NGOs welcome BASIC stance on climate change

January 24th, 2010 - 11:34 pm ICT by IANS  

New Delhi, Jan 24 (IANS) International NGOs Sunday welcomed the decision of Brazil, South Africa, India and China (BASIC countries) to support the Copenhagen Accord but to have the agreement as part of a legally binding global treaty to combat climate change that would be negotiated by all countries.
“Greenpeace welcomes the position taken by the ministers of the BASIC group that met today (Sunday) in New Delhi to continue negotiations on a fair and ambitious climate agreement within the UN Framework Convention on Climate Change,” said Siddharth Pathak, Greenpeace India’s climate and energy policy officer.

“However, Greenpeace wants to insist to the BASIC countries that such an agreement also needs to be legally binding in order to ensure its implementation,” he added.

“Greenpeace is encouraged by the willingness of the BASIC group to support vulnerable countries, both by ensuring their participation in open and transparent negotiations and by providing technological and or financial support,” Pathak said.

Greenpeace, he added, “calls upon the BASIC countries to make this support more tangible by its next meeting in April.”

The NGO called upon BASIC countries “to ensure they take the responsibility that comes along with the renewed power from their alliance. Greenpeace expects these countries to demonstrate leadership, both in furthering negotiations on a fair, ambitious and legally binding agreement, and in terms of both pushing industrialized counties to urgently reduce greenhouse gas emissions and making their own appropriate contributions in emission reductions, in order to avoid dangerous climate change.”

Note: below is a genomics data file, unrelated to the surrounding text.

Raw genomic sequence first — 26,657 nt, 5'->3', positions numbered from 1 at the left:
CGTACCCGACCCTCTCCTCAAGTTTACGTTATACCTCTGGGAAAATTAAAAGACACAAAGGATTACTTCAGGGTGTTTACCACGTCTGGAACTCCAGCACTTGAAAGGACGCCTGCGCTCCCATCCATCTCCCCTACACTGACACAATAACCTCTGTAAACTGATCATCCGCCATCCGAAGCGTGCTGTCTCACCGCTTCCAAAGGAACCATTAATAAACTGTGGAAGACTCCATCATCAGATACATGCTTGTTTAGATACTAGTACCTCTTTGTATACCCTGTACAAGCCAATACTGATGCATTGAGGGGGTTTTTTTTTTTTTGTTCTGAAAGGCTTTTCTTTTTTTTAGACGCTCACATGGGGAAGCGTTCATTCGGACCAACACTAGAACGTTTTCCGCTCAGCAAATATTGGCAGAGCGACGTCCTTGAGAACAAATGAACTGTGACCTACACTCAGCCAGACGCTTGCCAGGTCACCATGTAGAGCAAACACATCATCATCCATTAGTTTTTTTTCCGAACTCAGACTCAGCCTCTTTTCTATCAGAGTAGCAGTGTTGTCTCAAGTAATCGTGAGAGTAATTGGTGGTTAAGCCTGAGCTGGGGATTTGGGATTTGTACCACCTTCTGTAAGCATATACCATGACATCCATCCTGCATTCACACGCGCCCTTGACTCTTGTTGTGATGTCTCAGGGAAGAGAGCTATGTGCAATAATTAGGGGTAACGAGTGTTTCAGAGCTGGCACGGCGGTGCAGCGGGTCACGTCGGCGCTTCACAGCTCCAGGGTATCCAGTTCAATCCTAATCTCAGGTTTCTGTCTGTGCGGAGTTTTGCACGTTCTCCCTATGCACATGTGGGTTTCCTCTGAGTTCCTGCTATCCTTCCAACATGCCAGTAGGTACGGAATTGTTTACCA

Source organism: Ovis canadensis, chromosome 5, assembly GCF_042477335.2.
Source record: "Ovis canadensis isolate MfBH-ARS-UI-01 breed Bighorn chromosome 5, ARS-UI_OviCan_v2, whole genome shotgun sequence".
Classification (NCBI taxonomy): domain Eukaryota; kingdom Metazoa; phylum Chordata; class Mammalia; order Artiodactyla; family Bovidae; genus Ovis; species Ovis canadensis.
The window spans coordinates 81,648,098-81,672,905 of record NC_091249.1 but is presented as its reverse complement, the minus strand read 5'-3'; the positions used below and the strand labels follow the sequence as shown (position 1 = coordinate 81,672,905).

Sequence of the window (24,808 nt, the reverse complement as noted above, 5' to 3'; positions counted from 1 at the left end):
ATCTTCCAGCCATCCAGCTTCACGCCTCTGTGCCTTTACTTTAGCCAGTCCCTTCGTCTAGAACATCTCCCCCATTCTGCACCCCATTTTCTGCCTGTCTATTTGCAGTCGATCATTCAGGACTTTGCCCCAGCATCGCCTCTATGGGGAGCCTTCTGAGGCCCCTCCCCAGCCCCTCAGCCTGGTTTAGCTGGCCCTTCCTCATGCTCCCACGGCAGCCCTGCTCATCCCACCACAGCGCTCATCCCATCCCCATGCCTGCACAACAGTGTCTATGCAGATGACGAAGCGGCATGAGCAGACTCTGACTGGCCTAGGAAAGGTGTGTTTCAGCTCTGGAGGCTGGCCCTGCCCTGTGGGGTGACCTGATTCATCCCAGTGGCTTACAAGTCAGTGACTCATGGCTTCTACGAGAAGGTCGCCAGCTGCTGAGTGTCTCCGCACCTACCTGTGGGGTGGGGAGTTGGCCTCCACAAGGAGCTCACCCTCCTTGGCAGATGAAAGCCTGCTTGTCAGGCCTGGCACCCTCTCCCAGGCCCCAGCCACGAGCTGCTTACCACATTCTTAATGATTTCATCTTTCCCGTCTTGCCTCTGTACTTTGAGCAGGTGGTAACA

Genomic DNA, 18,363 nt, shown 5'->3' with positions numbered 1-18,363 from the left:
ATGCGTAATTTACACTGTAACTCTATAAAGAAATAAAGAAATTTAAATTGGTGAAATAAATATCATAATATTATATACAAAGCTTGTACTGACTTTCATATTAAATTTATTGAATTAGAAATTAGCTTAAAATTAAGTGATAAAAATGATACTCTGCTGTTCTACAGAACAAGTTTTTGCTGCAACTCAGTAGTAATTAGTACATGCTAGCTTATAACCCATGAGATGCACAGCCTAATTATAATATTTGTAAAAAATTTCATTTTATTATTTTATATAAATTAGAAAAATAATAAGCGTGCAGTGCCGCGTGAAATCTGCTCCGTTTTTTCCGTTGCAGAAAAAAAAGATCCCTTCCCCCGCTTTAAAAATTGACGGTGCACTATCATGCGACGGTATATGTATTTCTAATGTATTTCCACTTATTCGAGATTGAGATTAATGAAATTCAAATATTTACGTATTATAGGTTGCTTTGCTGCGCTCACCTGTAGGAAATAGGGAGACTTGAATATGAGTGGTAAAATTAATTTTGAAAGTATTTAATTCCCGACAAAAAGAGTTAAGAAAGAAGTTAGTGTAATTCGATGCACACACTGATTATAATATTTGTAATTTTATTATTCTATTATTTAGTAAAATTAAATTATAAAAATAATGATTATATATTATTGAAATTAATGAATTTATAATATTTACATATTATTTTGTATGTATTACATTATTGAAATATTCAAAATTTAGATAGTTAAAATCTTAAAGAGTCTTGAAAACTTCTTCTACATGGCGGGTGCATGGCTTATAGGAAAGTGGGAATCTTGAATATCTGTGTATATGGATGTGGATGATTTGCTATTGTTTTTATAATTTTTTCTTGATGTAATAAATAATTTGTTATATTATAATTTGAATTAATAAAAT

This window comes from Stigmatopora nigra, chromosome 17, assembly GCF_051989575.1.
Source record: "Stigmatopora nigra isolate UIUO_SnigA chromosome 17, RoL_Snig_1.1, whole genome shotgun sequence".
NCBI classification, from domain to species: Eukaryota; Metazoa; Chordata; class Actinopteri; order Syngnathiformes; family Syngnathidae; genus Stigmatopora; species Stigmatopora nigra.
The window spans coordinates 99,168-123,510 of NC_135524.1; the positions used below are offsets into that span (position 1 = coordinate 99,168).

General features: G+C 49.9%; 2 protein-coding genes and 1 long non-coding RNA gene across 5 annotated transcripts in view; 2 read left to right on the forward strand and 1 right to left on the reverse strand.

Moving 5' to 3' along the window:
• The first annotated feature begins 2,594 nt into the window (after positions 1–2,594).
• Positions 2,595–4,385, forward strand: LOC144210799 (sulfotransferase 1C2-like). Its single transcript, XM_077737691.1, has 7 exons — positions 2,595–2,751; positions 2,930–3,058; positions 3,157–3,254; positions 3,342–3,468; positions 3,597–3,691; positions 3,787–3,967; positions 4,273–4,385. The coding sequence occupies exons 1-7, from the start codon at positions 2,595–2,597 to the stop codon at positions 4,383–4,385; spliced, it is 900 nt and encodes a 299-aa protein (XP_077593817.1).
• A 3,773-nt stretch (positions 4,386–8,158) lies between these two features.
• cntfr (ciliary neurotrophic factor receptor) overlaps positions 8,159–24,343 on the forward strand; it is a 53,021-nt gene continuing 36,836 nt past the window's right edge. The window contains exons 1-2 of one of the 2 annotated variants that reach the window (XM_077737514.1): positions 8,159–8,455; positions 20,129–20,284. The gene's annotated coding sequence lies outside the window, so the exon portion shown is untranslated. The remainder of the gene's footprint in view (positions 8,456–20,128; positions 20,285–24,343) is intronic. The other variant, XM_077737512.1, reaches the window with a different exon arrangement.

The India chapter of World Wide Fund for Nature (WWF) also welcomed the move by BASIC countries. The head of its climate unit Shirish Sinha said: “WWF welcomes the early lead on continuing climate negotiations and the level of commitment shown by the BASIC group of countries to a fair and effective UN-based outcome to climate change this year.”

“It is highly encouraging that these key emerging economies intend to further outline their voluntary mitigation actions by January 31, and that they now declare an intention of taking climate action together in areas like technology, adaptation and research.”

Kim Carstensen, leader of WWF global climate initiative, said: “This presents a good challenge to developed countries, who must also announce of carbon emission reduction targets, and who must also live up to their promises of providing financial support to the vulnerable countries.”

“WWF will watch them closely to see whether their commitments actually match their assertions in Copenhagen that they are committed to keep the world below the level where the risk of climate catastrophe becomes unacceptable,” Carstensen said.

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